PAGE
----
He overcame pride by comparing himself to those who had gone before. The very men he revered would be the example that would teach him humility. When prideful thoughts would whisper to him, “You are a great man,” he would counter them by saying, “Am I to be compared with Abba Anthony; am I become like Abba Pambo, or like the other Fathers who pleased God?” By looking to the humility of his spiritual fathers he would find humility and thus, peace.
Abba Moses, another influential father, would come to Abba Isidore and ask him for advice, specifically concerning lustful thoughts. Once, when Moses was sure that he had reached his end in his struggle and could no longer resist, Abba Isidore took Moses with him and climbed on to the roof of the dwelling and said, “‘Look towards the West.’ So he looked carefully in that direction and saw a host of demons provoking confusion and causing disturbance with their warmongering. Then Abba Isidore said again: ”Now look towards the East.” When he turned to the East, Abba Moses saw countless hosts of Holy Angels surrounded in glory. The Elder then said to Moses: ‘There! These that you see are the ones the Lord sends to help the Saints who struggle; but the ones that you saw previously in the West are those who make war on them. Our allies, therefore, are greater in number. This is why you should have courage and not be afraid.’ After this, Abba Moses gave thanks to God, took courage, and returned to his cell.” Perspective has a funny way of producing hope in someone.
Abba Moses continued to struggle, and increased his practice of discipline such as fasting, prayer, silence, and solitude. Though he had found renewed hope to overcome his struggle, the struggle with lustful thoughts remained. Particularly crippling were the dreams that he would have. After some time had passed, and Moses had exhausted himself, he visited Abba Isidore again looking for guidance. Isidore chastised him for the strictness of his ascetic discipline (fasting, lack of sleep, solitude, etc…) and tells him that, “there must be a certain moderation in the ascetic struggle against the demons.” Abba Moses said he would not stop until the struggle is resolved.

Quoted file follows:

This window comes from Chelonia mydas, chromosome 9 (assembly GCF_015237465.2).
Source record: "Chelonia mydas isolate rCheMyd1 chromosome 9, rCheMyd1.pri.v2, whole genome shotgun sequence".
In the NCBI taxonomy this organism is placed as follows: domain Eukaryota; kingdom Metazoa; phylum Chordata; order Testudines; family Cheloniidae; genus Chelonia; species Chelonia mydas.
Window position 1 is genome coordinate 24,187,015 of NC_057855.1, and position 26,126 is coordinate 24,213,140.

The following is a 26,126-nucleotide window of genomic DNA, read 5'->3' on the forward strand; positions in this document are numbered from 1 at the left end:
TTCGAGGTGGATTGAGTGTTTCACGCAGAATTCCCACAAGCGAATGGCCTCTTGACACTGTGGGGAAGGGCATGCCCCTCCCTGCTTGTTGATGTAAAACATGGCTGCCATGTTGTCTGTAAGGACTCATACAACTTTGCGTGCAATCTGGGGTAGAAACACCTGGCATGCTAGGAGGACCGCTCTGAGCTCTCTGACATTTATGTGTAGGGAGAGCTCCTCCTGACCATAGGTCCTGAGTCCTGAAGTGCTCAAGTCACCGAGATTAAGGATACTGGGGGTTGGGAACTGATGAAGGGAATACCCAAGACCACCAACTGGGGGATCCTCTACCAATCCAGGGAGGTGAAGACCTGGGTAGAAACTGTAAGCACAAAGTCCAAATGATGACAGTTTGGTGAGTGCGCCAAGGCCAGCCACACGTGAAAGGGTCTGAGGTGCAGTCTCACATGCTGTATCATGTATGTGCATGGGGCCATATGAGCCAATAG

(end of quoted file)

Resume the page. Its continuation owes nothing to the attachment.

Isidore’s response is particularly insightful: “By the power of the name of Christ, from this moment on these Satanic dreams will cease for you. From now on, you will pray and partake of the Divine Mysteries. It was so that you might not have occasion to think that by your ascetic efforts you conquered this passion that you were so tortured by Satan; this was for your benefit, so that you did not become proud.” The struggle was to prove to Moses that when he struggled in his own strength, he would fail. No amount of effort can overcome what is designed to be overcome by the grace of God. Abba Moses recognized the wisdom in Isidore’s advice and returned to his abode resolving to struggle with moderation. He was never terrorized by his dreams from that point forward.
Isidore’s final words of advice to Moses regarding his struggle with lust was this: “Without the power of the Spirit which our Lord gave us in baptism for the fulfilling of His commandments, which is confirmed in us each day by the taking of His Body and Blood, we cannot be purified from the passions, and we cannot vanquish devils, and we cannot perform the works of spiritual excellence.” Without daily placing ourselves in the hands of Christ, all our struggle is for naught, it is in our own strength. It all comes back to resigning yourself to the will of God, which is to be conformed to the image of Christ.
If God aids your own effort, eventually you think you are able to overcome, and the danger of pride is immediately present. If God removes his strength in order to prove what you lack, then when He comes in His grace and enables your victory, you are convinced it is His victory and humility is produced. In this way, he then is released to exalt you, because in exalting you, God is exalting what He has accomplished through you. As James 4:10 states, “Humble yourselves before the Lord, and he will exalt you.”
Isidore was sought for his teaching, guidance, and advice. He was known for his humility and compassion. He passed away around 391 AD as an eminent example of a Godly life.